Once you have Items 1 ~ 7, submit the documents to the Chancery (in our case Lipa Chancery). Lipa Chancery will then issue us a letter of endorsement for Xavier Parish (parish incharge of Caleruega). Xavier Parish will then issue the letter for the request of the publication of wedding banns. The wedding banns need to be published in the couple’s hometown or place of current residence for 3 consecutive Sundays.

Once done with Items 8 and 9, a copy of the signed publication of the wedding banns and the certificate of attendance in the pre-cana seminar has to be presented to the church you’re marrying in to have a schedule for the Canonical interview which shall be conducted by the parish priest of the Church you are marrying in. For our case, Xavier Parish (in behalf of Caleruega) will only schedule us for canonical interview after we’ve had the pre-cana seminar.   

It doesn’t end with the Canonical Interview. After the Canonical interview, the (1) signed publication of Wedding banns, (2) certificate of attendance in pre-cana seminar and (3) result ot canonical interview has to be submitted to the Chancery Office. Depending on results of the Canonical interview, the Chancery may schedule the couple for an interview with the Canon Lawyer.

Once done with the Chancery, the couple has to wait for a 3-day processing period before the couple can receive the signed Clearance from the Chancery Office together with all the original documents submitted (NB: couple must make sure to secure photocopies of all the original documents you submitted just in case such documents might be asked for by other entities). Once all documents has been received from the Chancery, the couple must then submit all the documents to the Church the couple is marrying in. Done.

BUT oh! Didn’t I say above process is only for couples who are both Filipinos and are both Catholics and haven’t been married yet? Yes, even when you’re civilly married, it still doesn’t save you from needing to submit the documents required by the Church. More so, it still doesn’t save you from needing to undergo seminars. Hence the only requirement we need not submit in above list is Item 1.

Our case is a little extra special. We have been civilly married already and my groom is a non-practicing Christian and of a different nationality with Nihongo as a national language (to which it follows that all documents issued by his government is in Nihongo). Hence as expected, we have to submit ADDITIONAL requirements on top of those listed above.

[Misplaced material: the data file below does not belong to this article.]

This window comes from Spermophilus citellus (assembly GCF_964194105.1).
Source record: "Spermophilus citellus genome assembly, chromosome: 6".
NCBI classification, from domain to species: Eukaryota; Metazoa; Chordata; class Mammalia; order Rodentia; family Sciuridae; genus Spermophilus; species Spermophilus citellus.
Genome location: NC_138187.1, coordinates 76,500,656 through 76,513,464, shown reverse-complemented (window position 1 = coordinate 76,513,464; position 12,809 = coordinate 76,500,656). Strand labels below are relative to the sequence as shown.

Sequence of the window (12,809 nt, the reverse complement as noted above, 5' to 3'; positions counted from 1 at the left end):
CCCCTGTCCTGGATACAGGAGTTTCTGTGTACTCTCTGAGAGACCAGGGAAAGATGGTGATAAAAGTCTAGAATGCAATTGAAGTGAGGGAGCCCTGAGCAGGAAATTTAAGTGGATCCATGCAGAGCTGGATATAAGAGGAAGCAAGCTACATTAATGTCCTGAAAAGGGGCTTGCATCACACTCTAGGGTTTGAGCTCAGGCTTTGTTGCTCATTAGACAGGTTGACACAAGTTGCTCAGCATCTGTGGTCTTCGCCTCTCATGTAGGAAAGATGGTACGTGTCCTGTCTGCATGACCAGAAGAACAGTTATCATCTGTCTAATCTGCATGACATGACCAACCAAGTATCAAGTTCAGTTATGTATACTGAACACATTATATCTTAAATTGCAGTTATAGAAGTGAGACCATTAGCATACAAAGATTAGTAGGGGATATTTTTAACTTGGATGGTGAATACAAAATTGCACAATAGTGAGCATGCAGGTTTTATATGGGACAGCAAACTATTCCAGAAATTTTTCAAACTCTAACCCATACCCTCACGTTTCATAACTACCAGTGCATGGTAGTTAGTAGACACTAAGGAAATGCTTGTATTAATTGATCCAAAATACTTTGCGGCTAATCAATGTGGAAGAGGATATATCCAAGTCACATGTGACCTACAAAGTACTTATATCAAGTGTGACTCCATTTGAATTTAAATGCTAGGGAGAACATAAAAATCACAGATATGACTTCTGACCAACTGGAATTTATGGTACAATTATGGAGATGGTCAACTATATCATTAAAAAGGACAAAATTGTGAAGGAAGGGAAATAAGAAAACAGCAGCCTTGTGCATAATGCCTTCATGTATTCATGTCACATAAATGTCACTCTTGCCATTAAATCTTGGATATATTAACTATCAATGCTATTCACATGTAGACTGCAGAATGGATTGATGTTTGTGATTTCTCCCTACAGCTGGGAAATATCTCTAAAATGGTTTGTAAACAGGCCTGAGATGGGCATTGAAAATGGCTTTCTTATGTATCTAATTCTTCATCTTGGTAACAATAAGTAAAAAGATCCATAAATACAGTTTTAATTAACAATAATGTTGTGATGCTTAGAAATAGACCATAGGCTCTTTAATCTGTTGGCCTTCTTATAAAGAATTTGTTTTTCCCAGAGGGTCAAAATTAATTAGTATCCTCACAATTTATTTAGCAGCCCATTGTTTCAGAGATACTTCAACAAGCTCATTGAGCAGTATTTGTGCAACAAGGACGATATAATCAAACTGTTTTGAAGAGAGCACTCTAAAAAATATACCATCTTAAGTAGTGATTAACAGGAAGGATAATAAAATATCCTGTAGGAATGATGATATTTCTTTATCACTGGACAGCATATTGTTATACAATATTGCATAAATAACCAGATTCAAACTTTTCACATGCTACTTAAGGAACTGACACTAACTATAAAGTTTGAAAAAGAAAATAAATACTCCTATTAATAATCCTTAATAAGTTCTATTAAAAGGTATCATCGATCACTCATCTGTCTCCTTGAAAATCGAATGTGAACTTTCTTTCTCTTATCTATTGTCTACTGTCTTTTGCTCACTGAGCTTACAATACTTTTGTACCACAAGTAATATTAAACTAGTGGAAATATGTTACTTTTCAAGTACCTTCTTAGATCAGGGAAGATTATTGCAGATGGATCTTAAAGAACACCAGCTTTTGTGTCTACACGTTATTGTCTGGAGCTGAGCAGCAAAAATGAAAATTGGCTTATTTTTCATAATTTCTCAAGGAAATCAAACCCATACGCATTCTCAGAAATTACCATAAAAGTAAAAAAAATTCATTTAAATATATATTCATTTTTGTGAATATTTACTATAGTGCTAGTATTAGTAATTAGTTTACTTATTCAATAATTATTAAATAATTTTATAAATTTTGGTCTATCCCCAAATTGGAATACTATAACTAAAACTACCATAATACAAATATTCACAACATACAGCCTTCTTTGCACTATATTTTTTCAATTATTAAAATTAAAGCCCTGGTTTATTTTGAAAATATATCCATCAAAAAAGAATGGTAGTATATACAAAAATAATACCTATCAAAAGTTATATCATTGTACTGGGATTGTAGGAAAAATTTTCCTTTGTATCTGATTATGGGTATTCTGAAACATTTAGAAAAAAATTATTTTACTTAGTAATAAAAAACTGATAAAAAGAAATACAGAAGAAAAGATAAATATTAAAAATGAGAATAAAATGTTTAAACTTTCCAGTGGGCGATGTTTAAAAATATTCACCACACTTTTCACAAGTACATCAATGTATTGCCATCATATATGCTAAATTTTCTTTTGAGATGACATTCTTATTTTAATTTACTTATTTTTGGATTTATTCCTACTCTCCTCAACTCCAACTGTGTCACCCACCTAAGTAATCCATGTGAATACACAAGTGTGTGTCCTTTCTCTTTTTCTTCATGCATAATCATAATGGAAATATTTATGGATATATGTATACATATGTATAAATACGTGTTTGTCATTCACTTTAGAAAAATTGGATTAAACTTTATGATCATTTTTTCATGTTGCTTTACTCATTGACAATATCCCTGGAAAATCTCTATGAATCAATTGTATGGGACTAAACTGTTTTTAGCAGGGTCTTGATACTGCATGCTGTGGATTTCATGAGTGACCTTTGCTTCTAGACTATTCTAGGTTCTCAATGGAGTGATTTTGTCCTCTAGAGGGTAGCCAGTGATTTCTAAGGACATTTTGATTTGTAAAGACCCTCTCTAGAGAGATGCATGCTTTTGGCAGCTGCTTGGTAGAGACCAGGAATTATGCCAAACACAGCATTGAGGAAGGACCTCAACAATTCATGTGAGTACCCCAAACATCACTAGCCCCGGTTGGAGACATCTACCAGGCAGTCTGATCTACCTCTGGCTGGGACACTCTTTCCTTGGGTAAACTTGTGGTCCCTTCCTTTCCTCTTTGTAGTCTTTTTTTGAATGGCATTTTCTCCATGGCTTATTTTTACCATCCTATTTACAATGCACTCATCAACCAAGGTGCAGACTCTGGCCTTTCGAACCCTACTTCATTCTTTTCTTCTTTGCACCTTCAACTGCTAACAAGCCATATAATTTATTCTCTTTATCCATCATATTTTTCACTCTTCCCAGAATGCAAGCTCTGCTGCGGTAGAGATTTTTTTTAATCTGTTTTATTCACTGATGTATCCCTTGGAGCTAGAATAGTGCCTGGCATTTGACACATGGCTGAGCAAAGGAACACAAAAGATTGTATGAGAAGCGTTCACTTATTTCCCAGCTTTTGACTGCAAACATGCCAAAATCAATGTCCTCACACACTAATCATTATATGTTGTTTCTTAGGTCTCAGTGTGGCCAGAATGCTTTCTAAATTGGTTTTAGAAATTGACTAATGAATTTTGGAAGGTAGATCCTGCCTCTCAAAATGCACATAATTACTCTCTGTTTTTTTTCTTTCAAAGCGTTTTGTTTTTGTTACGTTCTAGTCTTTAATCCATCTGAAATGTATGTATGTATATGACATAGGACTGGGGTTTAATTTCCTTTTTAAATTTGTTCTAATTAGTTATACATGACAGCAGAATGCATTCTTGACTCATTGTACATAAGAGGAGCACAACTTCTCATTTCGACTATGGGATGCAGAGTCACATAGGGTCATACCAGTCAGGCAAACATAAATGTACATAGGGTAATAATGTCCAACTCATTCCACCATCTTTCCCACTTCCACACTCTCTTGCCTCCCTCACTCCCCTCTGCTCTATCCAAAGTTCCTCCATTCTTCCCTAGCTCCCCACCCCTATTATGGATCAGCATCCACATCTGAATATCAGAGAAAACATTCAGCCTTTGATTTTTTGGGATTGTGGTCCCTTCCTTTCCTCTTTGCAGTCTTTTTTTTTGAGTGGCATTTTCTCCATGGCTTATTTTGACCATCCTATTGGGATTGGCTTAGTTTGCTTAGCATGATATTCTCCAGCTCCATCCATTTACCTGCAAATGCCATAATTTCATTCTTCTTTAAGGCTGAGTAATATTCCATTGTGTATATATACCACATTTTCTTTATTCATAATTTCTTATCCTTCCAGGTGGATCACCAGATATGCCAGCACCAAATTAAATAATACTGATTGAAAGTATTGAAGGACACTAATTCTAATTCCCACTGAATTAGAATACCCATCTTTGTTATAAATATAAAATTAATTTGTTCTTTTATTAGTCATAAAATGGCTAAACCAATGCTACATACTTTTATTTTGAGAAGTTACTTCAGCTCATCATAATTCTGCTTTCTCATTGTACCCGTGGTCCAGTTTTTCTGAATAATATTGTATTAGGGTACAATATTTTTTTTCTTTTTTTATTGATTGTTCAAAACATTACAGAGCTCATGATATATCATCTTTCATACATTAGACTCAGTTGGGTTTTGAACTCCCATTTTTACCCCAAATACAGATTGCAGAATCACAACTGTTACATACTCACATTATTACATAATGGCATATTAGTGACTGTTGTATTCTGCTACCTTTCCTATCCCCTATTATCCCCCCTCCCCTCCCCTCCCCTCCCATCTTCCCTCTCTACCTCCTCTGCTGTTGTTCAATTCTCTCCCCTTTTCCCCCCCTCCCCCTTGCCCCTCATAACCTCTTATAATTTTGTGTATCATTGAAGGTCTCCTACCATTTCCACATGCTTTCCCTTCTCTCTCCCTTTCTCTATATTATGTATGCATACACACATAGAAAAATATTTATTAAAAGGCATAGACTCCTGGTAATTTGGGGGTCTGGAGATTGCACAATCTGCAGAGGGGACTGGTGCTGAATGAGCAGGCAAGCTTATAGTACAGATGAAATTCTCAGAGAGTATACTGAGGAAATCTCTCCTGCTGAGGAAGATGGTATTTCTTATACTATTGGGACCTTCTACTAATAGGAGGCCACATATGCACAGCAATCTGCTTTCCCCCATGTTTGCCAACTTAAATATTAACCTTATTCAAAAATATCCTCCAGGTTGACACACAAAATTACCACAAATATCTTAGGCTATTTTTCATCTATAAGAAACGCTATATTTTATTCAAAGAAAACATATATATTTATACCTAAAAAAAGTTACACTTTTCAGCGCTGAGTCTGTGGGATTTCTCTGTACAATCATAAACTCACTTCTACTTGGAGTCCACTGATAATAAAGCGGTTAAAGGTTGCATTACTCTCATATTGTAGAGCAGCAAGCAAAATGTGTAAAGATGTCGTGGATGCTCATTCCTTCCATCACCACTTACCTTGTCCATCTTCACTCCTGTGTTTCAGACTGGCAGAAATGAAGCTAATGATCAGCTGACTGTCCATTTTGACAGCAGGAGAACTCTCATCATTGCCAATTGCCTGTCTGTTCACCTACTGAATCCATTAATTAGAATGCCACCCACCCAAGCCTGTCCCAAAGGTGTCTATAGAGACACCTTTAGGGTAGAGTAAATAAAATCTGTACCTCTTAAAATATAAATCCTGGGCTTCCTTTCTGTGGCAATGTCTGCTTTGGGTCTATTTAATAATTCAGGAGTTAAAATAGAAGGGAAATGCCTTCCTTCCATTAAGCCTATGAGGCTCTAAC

1. Marriage Contract – true, we eliminated Item 1 in above list but then it got replaced with this. Our Marriage Contract is in Japanese hence it has to be translated first. The Japanese priest who usually helps Japanese nationals with their marriages here in Philippines recently died last August. At the moment, they haven’t found any replacement for his post hence the Chancery can’t advise us yet their accredited translator. At the moment though, they would accept Hubbie’s translation (whew! yey!). We need to provide the official translation from the accredited agency later, though.
  2. Copy of my CENOMAR (certificate of no marriage) – the one used during your application for civil marriage. For my case, the Philippine embassy in Tokyo required it be authenticated by the DFA here hence my CENOMAR has got a DFA red-ribbon with it.
  3. Groom’s Certificate of Singleness – the one used during application for civil marriage. For our case, this is Hubbie’s Koseki Tohon (Family Register).Thankfully, the Phil. embassy required us to pay for the translation of this and also gave us the original copy after our CNO application so I already have this.
  4. Certificate of Freedom to Marry for the Groom – this is a letter or certificate signed by the groom’s pastor that says that the pastor knows that the groom is free to marry, and has no record of previous marriage in his church. Yes, even when we’re already married, they still requested for this since, as they say, “in the eyes of the church, we’re still not married”.  This got me scratching my head. Aren’t government papers enough? Anyways, since Hubbie is non-practicing Christian, Item 3 will have to suffice (thankfully!!).
  5. Photocopy of the Groom’s passport

Depending on Fr. Nishimoto’s replacement, there may be additional requirements on top of above 5 requirements.

 Quite a tall order eh? In any case, as it is said, when you’ve worked really hard to get something, then that something will be of more value to you once you have it. Getting past the obstacle will make a sweet victory. Gambatte to us Hubbie! =)

————

2 hours after:

Thanks to Erika, my question on why our processing is more complicated than usual was answered. To quote her:

The Clearance at the Chancery Office is only required for couples where one of the marrying party is either of the following:
1. Non-Filipino citizens
2. Filipino citizens who have lived abroad for more than 6 years
3. Non-catholic individuals
4. Individuals who were previously married and whose marriage was dissolved

Otherwise, if you are both single, Filipino and Catholic, there is no need to seek clearance at the Chancery Office. All requirements will be processed by the parish where the marriage will take place – or in your case, the parish who handles the Chapel.

Thanks Erika! =)